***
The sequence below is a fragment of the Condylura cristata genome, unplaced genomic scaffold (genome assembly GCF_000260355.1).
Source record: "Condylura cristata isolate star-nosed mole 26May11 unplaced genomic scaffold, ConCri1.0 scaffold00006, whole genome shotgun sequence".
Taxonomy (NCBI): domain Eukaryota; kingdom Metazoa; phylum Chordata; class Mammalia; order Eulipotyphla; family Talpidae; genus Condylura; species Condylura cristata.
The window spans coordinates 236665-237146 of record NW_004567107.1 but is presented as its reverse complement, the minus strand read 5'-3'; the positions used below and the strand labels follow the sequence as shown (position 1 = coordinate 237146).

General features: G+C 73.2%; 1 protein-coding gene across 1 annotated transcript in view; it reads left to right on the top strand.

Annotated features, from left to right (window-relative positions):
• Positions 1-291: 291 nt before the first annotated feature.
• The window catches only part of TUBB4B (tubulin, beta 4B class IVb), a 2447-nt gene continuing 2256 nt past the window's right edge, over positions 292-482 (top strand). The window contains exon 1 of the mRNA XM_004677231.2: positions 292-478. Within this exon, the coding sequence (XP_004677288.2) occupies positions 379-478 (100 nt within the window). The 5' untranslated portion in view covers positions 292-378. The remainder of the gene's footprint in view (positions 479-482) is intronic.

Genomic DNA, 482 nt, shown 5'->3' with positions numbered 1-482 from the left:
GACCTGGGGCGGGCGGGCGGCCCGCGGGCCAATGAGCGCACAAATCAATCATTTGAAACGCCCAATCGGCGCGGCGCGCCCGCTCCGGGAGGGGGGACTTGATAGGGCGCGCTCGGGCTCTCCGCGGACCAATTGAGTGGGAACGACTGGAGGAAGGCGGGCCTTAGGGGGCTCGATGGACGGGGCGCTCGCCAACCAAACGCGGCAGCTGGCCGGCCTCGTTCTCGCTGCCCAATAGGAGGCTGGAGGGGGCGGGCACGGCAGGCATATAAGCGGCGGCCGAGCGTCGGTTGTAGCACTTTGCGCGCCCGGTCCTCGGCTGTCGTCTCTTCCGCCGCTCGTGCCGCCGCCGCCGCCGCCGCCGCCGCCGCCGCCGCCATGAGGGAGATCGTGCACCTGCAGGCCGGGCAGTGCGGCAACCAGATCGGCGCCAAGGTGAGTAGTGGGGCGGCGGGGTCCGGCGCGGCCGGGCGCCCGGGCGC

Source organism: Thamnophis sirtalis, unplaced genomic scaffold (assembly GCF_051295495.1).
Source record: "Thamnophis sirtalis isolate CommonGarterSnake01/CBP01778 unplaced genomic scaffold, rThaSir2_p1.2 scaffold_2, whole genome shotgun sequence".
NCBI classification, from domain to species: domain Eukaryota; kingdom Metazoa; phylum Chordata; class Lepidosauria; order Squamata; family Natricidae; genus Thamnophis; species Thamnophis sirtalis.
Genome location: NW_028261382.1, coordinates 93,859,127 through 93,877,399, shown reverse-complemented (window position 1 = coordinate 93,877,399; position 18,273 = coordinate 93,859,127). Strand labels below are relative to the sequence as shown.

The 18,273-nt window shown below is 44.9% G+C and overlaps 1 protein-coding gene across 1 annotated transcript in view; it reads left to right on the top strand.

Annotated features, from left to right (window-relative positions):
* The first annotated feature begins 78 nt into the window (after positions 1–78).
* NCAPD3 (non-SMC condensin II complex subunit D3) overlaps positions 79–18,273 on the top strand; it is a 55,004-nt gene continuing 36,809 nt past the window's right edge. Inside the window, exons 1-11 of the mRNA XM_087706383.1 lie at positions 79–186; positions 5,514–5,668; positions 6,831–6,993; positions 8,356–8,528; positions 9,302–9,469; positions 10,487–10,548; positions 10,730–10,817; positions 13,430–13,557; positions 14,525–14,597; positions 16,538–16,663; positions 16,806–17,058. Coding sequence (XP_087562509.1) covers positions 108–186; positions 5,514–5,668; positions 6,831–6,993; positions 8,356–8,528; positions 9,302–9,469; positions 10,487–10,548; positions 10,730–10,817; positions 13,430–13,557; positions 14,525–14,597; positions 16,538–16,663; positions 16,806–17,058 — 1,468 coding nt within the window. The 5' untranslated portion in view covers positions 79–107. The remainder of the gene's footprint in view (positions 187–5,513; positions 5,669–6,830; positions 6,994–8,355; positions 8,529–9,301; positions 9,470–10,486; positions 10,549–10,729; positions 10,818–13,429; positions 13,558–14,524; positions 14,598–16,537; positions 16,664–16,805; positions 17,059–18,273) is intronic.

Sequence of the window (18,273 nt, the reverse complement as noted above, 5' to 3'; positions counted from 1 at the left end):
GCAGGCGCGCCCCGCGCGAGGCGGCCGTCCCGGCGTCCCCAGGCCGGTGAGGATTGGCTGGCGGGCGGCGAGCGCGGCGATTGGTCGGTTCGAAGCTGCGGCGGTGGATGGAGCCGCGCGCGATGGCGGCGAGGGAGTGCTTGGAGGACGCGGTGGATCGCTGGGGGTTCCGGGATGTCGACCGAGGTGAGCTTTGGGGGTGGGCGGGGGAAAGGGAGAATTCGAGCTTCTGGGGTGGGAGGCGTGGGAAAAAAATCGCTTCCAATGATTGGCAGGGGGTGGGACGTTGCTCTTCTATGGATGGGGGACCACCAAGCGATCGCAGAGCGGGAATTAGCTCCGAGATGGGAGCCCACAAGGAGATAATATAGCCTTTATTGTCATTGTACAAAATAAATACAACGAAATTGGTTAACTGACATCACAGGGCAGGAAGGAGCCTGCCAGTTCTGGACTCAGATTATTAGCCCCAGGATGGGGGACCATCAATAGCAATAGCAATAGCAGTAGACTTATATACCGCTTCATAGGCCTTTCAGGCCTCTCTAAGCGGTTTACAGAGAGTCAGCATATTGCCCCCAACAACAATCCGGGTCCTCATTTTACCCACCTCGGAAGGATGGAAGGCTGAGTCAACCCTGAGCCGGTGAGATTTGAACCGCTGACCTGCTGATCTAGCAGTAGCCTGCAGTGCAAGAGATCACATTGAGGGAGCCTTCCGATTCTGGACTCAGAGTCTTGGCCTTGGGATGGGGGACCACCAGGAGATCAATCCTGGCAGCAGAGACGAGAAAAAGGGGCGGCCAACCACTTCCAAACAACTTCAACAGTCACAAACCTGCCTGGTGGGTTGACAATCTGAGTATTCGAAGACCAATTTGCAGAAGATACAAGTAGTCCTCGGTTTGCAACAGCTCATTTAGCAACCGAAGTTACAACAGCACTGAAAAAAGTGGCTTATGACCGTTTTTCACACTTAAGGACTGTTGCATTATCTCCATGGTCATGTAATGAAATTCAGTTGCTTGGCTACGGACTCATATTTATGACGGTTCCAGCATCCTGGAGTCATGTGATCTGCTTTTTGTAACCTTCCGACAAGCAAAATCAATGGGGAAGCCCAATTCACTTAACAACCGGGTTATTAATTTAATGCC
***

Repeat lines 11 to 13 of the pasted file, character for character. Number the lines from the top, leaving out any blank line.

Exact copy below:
Source organism: Thamnophis sirtalis, unplaced genomic scaffold (assembly GCF_051295495.1).
Source record: "Thamnophis sirtalis isolate CommonGarterSnake01/CBP01778 unplaced genomic scaffold, rThaSir2_p1.2 scaffold_2, whole genome shotgun sequence".
NCBI classification, from domain to species: domain Eukaryota; kingdom Metazoa; phylum Chordata; class Lepidosauria; order Squamata; family Natricidae; genus Thamnophis; species Thamnophis sirtalis.